Check out the latest content from Democracy at Work.
Check out the latest content from Democracy at Work!
Prof. Wolff presents updates on record homelessness in New York City, rapidly rising US household debt as recession looms, Washington retreats from globalization to economic nationalism, and 2.2 million in the US lacking running water. In the second half of the show, Wolff Interviews Dr. Harriet Fraad, mental health counselor, on capitalism's loneliness crisis.
Wolff: “The danger in substituting nationalism and government controls and government partnerships with private enterprise is that it has in the past often led to war, and we see it all around us again like a slow motion train wreck about to happen.”
Cinar and Kevin discuss the issue of the environment, its destruction, the cause (spoiler alert: it’s capitalism) and the only true way we can address this looming crisis. They discuss the underlying reason why we have global climate change, its reverberating effects, the potential for revolutionary responses, the danger of eco-fascism, and how a cooperative response could save us.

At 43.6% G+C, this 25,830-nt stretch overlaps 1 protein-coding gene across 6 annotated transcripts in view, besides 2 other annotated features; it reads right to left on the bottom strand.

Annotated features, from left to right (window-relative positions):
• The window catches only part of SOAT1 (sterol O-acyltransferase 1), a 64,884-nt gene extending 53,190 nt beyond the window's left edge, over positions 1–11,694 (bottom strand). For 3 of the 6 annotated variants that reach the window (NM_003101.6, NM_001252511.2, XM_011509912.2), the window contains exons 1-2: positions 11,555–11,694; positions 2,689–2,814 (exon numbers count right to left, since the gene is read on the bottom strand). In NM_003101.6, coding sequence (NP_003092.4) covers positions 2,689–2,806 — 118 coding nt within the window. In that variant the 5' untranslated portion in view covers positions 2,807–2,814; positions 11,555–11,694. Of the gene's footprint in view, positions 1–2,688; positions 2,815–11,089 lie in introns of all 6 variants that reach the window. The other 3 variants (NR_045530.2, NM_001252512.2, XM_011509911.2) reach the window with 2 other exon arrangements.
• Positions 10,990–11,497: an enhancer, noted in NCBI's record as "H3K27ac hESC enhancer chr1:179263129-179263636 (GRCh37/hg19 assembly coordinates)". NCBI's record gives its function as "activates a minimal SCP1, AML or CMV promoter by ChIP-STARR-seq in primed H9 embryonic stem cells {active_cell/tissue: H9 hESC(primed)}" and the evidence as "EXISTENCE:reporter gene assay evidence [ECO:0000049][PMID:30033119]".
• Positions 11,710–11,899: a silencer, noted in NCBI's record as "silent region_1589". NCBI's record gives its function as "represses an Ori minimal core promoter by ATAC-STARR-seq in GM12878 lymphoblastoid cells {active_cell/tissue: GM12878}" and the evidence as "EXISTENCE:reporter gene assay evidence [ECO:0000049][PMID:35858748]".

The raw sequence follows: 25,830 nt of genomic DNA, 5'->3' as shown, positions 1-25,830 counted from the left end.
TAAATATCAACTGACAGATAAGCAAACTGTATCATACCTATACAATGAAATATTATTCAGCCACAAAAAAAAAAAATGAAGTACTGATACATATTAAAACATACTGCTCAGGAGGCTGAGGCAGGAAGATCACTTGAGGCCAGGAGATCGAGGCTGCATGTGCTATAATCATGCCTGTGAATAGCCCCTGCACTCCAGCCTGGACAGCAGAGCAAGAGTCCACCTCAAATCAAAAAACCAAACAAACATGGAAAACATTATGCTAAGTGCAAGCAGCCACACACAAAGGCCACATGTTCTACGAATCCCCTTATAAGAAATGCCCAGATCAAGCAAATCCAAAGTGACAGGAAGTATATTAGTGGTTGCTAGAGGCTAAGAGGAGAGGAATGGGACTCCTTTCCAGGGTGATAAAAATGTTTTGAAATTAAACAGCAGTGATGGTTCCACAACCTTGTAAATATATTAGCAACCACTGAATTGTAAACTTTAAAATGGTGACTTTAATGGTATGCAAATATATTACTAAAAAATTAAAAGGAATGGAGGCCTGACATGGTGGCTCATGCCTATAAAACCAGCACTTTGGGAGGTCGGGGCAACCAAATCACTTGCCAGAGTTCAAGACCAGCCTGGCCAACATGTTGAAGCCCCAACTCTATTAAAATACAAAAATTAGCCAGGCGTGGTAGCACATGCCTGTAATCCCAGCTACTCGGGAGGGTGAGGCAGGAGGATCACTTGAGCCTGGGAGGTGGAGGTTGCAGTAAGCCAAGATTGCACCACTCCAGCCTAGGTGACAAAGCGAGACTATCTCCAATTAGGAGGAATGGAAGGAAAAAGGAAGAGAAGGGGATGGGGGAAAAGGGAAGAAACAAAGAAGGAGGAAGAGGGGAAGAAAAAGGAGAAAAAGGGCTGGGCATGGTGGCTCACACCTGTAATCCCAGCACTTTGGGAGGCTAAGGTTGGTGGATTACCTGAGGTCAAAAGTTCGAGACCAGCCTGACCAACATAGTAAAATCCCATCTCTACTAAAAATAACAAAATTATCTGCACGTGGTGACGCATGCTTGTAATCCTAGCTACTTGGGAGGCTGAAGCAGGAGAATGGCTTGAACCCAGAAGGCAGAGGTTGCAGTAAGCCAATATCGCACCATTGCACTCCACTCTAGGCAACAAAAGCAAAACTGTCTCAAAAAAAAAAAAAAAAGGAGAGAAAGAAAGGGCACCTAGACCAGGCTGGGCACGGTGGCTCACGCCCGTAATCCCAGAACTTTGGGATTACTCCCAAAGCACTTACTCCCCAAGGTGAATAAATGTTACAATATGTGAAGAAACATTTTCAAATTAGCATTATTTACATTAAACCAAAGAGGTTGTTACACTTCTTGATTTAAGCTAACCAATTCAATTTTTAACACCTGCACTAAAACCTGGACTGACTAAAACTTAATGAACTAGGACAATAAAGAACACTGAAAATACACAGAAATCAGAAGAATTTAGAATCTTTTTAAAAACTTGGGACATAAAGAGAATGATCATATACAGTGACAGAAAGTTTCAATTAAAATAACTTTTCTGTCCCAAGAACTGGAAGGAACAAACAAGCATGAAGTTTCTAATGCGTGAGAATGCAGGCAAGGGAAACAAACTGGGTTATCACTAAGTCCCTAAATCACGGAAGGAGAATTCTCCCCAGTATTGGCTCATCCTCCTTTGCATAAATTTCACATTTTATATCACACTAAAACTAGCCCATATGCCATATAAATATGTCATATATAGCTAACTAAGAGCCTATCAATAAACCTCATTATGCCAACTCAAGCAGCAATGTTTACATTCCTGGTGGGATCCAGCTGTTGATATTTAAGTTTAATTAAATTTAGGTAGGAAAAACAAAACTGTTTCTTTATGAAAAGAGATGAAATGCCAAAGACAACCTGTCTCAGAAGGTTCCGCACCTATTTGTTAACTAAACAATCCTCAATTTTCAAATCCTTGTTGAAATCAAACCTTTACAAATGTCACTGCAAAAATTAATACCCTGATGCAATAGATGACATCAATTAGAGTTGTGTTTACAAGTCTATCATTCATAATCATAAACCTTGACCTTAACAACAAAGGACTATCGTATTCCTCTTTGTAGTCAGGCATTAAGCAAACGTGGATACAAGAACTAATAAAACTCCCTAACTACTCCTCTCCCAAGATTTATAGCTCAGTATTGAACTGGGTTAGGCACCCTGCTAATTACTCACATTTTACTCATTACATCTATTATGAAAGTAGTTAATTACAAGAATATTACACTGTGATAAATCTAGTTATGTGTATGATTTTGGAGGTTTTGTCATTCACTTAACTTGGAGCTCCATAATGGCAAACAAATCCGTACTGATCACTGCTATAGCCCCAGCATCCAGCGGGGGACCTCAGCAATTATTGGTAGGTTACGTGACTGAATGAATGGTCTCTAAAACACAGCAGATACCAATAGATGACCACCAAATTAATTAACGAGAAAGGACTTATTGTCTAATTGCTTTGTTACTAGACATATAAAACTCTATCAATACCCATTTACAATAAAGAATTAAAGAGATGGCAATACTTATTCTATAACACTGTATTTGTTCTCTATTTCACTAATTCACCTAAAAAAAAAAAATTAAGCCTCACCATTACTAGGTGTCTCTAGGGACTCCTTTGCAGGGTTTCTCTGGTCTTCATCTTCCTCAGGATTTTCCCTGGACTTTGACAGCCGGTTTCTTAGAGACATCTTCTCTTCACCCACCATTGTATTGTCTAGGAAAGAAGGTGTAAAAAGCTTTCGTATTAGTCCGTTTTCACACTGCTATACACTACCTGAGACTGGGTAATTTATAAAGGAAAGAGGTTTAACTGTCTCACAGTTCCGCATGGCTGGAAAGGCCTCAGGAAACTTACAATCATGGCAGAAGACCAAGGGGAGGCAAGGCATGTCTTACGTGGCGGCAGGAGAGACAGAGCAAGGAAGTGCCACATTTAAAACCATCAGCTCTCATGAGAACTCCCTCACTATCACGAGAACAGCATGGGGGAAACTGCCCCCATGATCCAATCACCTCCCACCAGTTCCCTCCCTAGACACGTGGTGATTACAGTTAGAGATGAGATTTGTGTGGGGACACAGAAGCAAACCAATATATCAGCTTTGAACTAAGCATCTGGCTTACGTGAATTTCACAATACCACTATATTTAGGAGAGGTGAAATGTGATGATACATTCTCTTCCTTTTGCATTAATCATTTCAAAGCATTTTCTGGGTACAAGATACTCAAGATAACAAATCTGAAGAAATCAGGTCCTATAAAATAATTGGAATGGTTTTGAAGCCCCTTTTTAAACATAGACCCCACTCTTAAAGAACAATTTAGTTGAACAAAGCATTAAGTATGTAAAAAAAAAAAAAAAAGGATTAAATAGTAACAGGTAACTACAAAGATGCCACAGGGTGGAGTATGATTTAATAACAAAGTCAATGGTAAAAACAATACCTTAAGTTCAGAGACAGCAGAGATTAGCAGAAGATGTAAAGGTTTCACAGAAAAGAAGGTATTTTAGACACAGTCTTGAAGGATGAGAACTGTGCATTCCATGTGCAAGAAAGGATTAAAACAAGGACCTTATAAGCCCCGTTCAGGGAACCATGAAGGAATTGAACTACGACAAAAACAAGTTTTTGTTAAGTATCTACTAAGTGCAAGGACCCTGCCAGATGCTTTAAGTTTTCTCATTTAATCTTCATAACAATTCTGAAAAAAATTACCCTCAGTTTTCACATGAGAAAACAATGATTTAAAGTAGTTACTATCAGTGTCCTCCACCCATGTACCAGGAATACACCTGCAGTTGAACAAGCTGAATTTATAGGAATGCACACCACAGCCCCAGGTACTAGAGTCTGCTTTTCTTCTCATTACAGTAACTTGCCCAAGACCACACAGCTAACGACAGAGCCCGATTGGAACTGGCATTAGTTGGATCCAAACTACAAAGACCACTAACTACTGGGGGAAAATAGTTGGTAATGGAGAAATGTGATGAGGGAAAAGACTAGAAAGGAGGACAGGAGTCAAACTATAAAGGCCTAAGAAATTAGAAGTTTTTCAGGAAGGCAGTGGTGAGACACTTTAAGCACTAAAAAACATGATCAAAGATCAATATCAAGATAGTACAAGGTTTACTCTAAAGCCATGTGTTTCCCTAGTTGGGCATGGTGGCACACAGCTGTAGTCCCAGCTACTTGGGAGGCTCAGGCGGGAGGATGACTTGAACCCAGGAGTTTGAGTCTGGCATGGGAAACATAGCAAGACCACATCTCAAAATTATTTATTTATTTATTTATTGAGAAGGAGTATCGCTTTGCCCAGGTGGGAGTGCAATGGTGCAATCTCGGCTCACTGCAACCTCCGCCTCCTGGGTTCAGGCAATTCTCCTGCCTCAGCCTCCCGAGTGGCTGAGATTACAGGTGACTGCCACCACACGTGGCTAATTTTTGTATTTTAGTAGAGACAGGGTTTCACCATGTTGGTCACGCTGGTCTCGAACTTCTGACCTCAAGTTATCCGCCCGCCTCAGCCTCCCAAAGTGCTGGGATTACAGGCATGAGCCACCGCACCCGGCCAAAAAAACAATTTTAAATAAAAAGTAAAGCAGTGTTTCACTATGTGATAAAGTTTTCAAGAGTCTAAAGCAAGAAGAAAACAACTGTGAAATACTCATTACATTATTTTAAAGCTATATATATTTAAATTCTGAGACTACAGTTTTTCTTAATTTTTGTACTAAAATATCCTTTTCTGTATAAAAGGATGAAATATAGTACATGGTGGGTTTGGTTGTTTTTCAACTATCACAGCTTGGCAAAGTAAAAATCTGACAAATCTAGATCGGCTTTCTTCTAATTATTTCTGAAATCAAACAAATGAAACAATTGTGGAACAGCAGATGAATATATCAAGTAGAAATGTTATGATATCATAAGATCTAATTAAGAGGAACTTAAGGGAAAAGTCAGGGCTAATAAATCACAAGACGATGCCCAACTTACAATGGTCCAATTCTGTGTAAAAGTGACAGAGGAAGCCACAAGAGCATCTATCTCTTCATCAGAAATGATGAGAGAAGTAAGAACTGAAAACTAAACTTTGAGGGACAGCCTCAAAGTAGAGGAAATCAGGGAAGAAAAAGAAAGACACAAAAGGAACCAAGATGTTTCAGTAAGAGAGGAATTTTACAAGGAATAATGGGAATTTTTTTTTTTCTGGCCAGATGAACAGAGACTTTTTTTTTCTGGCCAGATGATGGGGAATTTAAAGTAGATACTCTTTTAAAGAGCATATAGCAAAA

Kevin: “This is not an issue in which you can hope that ideas will kind of change the material reality. It's the material reality that's going to change people's minds and, unfortunately, it's going to be the material conditions of crop failures, major storms, heat waves, massive fires, and the kind of things that will lead to want and to great suffering.”
We're bringing our podcast Cities After... to YouTube! With new, animated graphics to accompany your podcast listening, you can enjoy the work of Miguel Robles-Durán as he dives into the future of cities and allows us to imagine both the dystopian and utopian possibilities for our urban environments.
A Patron of Economic Update asks: "In college many years ago I took a couple introductory courses in economics. There I learned that a free market was a market with perfect competition where buyers and sellers could freely enter the competition. From this definition, it followed that a free market would set the price on a good so that supply equaled demand. And there was enough of a discussion on this definition to conclude that a monopoly or oligopoly could not exist in a free market; moreover it was generally understood that government oversight and regulation was needed to maintain a free market. Today, however a free market has been re-defined as a market without government interference of any sort. My question then is how economics is taught today; it would seem that with this new definition of a free market, just as with perfect competition, any significance of the supply and demand curve intersection would be irrelevant." This is Professor Richard Wolff's video response.
Wolff: “Celebratory statements about capitalism rest on the notion that there are many buyers on one side, many sellers on the other and competition between them. However, here's the problem: competition has consequences.”
Learn more about d@w latest book, Stuck Nation: Can the United States Change Course on Our History of Choosing Profits Over People?
by Bob Hennelly